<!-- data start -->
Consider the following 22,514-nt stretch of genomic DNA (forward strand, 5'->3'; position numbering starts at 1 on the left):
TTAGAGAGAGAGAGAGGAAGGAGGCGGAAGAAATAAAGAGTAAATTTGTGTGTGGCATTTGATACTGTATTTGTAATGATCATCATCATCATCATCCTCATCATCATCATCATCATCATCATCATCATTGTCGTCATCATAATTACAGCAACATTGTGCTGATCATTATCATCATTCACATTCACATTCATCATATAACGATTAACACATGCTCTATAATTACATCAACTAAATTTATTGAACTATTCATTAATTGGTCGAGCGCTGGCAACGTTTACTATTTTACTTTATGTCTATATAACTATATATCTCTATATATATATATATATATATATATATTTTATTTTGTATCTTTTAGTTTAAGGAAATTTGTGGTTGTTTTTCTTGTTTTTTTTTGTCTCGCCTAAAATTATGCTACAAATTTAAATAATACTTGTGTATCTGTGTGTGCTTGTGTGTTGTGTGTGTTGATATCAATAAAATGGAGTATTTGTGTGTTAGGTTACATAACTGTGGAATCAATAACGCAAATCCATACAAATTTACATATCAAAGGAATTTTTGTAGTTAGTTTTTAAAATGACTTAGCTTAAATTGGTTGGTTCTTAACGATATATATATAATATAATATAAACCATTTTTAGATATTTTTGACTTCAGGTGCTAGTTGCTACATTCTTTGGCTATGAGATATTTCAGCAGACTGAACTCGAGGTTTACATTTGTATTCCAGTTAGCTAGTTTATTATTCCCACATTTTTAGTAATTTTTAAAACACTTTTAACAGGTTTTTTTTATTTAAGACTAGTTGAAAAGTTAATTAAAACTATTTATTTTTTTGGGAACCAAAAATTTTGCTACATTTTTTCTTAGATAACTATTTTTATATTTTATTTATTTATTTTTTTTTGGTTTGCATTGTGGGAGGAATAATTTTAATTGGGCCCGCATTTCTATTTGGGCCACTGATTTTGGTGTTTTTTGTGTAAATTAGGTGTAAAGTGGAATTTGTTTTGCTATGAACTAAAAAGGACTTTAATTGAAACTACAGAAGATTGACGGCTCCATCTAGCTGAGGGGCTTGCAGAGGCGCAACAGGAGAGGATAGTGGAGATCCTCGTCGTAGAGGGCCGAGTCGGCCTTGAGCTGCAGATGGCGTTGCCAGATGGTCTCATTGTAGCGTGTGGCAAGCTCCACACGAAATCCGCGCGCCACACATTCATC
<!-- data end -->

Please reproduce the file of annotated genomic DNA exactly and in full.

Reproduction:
Consider the following 22,514-nt stretch of genomic DNA (forward strand, 5'->3'; position numbering starts at 1 on the left):
TTAGAGAGAGAGAGAGGAAGGAGGCGGAAGAAATAAAGAGTAAATTTGTGTGTGGCATTTGATACTGTATTTGTAATGATCATCATCATCATCATCCTCATCATCATCATCATCATCATCATCATCATTGTCGTCATCATAATTACAGCAACATTGTGCTGATCATTATCATCATTCACATTCACATTCATCATATAACGATTAACACATGCTCTATAATTACATCAACTAAATTTATTGAACTATTCATTAATTGGTCGAGCGCTGGCAACGTTTACTATTTTACTTTATGTCTATATAACTATATATCTCTATATATATATATATATATATATATATTTTATTTTGTATCTTTTAGTTTAAGGAAATTTGTGGTTGTTTTTCTTGTTTTTTTTTGTCTCGCCTAAAATTATGCTACAAATTTAAATAATACTTGTGTATCTGTGTGTGCTTGTGTGTTGTGTGTGTTGATATCAATAAAATGGAGTATTTGTGTGTTAGGTTACATAACTGTGGAATCAATAACGCAAATCCATACAAATTTACATATCAAAGGAATTTTTGTAGTTAGTTTTTAAAATGACTTAGCTTAAATTGGTTGGTTCTTAACGATATATATATAATATAATATAAACCATTTTTAGATATTTTTGACTTCAGGTGCTAGTTGCTACATTCTTTGGCTATGAGATATTTCAGCAGACTGAACTCGAGGTTTACATTTGTATTCCAGTTAGCTAGTTTATTATTCCCACATTTTTAGTAATTTTTAAAACACTTTTAACAGGTTTTTTTTATTTAAGACTAGTTGAAAAGTTAATTAAAACTATTTATTTTTTTGGGAACCAAAAATTTTGCTACATTTTTTCTTAGATAACTATTTTTATATTTTATTTATTTATTTTTTTTTGGTTTGCATTGTGGGAGGAATAATTTTAATTGGGCCCGCATTTCTATTTGGGCCACTGATTTTGGTGTTTTTTGTGTAAATTAGGTGTAAAGTGGAATTTGTTTTGCTATGAACTAAAAAGGACTTTAATTGAAACTACAGAAGATTGACGGCTCCATCTAGCTGAGGGGCTTGCAGAGGCGCAACAGGAGAGGATAGTGGAGATCCTCGTCGTAGAGGGCCGAGTCGGCCTTGAGCTGCAGATGGCGTTGCCAGATGGTCTCATTGTAGCGTGTGGCAAGCTCCACACGAAATCCGCGCGCCACACATTCATC